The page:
Active hostilities in Central America have finally been termiAmerica. nated by the real treaty of peace, signed at Amapala, on April 24, by the envoys of Nicaragua and Salvador, and the situation in Honduras has been improved by the organization of a provisional government. The several treaties ending the present troubles will be reconsidered and embodied at a later date in a new instrument to be discussed at a coming conference at Corinto. A threatened war between Mexico and This did not save Morales, howGuatemala, arising out of a disagreement United States ever. He was defeated by the Engages to Do. over the extradition of some Guatemalans revolutionists. The result, howwho had committed crimes on Mexican soil, ever, was highly beneficial to the finances of was avoided through the dignified moderation the little republic. Up to the present more of the Mexican President. The authenticity than $3,000,000 has been deposited in the of the interview attributed to President Diaz, New York bank to the credit of Santo Dohowever, in which he suggested a joint Mexi- mingo, and this will be used in discharging can-American protectorate over Central the foreign debt. The Dominican Minister America, has been denied. A confederation of Finance (Señor Frederico Velasquez), of the five republics, each one with the status of a state under American protection, is also being discussed. It cannot be said that the time for such a joint movement on the part of the two larger republics of the continent has actually arrived. But, as the wars between these republics increase in frequency, it seems more and more possible that such a protectorate is the only practicable remedy for the intolerable state of affairs which has so long existed in Central America.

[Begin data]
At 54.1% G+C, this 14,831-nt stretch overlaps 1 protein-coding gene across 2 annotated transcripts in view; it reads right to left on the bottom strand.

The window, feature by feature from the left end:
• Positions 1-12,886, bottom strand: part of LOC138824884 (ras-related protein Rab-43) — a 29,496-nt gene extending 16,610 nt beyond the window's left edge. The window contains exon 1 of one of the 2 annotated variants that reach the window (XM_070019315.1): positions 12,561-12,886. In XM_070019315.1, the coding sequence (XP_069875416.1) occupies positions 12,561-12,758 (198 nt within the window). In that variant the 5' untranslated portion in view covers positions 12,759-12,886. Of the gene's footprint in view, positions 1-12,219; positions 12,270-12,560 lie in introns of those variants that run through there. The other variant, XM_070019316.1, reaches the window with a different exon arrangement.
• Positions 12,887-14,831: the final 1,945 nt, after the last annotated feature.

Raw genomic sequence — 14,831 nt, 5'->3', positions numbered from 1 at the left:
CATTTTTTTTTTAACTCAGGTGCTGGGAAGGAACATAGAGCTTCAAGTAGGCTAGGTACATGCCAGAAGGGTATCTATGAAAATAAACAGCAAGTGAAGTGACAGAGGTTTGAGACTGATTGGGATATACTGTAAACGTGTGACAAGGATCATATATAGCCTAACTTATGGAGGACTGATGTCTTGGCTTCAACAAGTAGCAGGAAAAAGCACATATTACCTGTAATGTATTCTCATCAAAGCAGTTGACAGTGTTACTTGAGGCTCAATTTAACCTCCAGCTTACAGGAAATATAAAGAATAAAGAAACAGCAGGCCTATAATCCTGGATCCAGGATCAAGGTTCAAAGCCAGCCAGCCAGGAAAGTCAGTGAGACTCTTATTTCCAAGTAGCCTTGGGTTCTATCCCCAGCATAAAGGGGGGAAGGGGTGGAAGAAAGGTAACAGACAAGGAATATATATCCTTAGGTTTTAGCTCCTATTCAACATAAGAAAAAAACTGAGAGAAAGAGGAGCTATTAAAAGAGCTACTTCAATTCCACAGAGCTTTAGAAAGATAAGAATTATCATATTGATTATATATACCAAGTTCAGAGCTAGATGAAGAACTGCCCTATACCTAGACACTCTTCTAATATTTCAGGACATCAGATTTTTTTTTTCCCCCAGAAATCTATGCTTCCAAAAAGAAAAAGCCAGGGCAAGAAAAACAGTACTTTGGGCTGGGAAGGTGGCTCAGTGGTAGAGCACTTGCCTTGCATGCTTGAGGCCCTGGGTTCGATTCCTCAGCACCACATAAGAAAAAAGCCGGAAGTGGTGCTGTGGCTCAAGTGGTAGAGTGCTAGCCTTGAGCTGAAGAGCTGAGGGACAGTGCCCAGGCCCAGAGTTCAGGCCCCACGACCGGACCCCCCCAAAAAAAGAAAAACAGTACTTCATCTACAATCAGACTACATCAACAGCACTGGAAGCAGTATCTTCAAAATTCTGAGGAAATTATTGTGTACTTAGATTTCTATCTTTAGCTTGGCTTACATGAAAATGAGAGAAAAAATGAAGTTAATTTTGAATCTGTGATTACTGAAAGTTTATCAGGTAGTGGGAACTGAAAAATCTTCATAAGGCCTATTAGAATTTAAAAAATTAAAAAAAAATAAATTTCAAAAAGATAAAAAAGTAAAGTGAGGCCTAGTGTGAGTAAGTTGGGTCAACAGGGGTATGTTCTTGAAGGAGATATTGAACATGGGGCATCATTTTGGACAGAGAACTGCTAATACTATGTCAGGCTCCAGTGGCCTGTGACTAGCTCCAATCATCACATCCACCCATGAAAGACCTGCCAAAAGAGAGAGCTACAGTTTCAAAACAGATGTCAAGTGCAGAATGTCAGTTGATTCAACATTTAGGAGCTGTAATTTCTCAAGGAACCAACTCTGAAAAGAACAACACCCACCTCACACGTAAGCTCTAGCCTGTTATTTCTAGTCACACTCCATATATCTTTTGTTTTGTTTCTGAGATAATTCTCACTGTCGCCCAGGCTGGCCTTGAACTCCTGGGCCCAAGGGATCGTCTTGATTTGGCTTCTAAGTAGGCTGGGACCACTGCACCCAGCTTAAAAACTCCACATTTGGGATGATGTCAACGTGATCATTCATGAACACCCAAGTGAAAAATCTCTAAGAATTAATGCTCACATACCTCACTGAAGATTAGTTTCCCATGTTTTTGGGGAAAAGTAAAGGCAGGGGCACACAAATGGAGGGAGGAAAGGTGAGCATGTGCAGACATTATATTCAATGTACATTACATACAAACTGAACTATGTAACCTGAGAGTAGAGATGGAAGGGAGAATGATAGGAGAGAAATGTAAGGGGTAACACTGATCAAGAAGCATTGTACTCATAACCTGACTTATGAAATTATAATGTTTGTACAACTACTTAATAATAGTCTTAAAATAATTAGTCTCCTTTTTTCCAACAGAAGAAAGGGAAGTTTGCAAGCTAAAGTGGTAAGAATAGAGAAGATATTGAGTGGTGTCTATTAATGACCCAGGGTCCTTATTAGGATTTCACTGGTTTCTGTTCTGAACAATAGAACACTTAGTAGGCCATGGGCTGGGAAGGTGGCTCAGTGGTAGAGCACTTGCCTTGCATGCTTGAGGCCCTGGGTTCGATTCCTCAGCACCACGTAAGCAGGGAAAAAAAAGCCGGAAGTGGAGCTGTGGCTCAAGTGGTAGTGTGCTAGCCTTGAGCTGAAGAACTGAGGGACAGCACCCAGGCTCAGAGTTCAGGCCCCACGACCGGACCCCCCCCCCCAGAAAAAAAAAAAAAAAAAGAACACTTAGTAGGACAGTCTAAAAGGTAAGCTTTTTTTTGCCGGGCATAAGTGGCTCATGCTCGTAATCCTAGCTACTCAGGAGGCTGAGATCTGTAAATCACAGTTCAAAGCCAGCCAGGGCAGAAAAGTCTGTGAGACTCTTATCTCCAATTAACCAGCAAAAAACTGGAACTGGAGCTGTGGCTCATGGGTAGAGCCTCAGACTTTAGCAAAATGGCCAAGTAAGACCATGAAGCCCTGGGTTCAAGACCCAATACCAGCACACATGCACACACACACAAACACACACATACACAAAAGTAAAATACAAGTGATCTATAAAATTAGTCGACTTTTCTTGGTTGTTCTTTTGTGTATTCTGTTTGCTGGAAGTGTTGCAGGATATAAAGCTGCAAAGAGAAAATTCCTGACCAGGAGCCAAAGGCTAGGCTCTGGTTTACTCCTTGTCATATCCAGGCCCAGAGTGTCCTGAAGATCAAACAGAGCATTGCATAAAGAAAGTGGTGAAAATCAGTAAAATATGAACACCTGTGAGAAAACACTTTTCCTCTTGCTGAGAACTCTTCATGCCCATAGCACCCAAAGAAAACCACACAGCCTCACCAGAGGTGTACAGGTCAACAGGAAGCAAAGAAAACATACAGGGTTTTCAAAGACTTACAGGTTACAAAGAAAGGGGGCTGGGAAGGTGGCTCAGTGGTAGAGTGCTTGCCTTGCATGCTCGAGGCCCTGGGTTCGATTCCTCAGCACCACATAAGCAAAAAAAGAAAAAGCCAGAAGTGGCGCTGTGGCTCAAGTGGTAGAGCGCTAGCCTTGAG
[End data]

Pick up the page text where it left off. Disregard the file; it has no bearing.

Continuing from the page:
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by hard work during the past two years, has succeeded in getting the European creditors of his country to consent to a 50 per cent. reduction in their claims, for cash. A prominent New York banking-house has undertaken to advance the money for this purpose, accepting 5 per cent. fifty-year bonds in return. The new treaty provides for the appointment, by the President of the United States, of a receiver of customs to collect the Dominican revenues as long as the bonds already referred to are outstanding. The treaty also guarantees the protection of the United States to the receiver and his assistants. It further pledges the Dominican Government not to increase its public debt or to modify its import duties without the consent of the United States. Europe, in general, regards the treaty with approval.

The Harvest Despite the fact that, on May 8, of Mr. Root's the direct American mail service Sowing. to the eastern coast of the southern continent was discontinued, and after that time all our letters will go to those South American countries by way of Europe, our relations with the Latin-Americans, thanks principally to Secretary Root's recent mission, have greatly improved. In a speech in opening the Argentine Congress, on the same day that we began to send our South American mail via Europe, President Alcorta declared:

of the
New Director.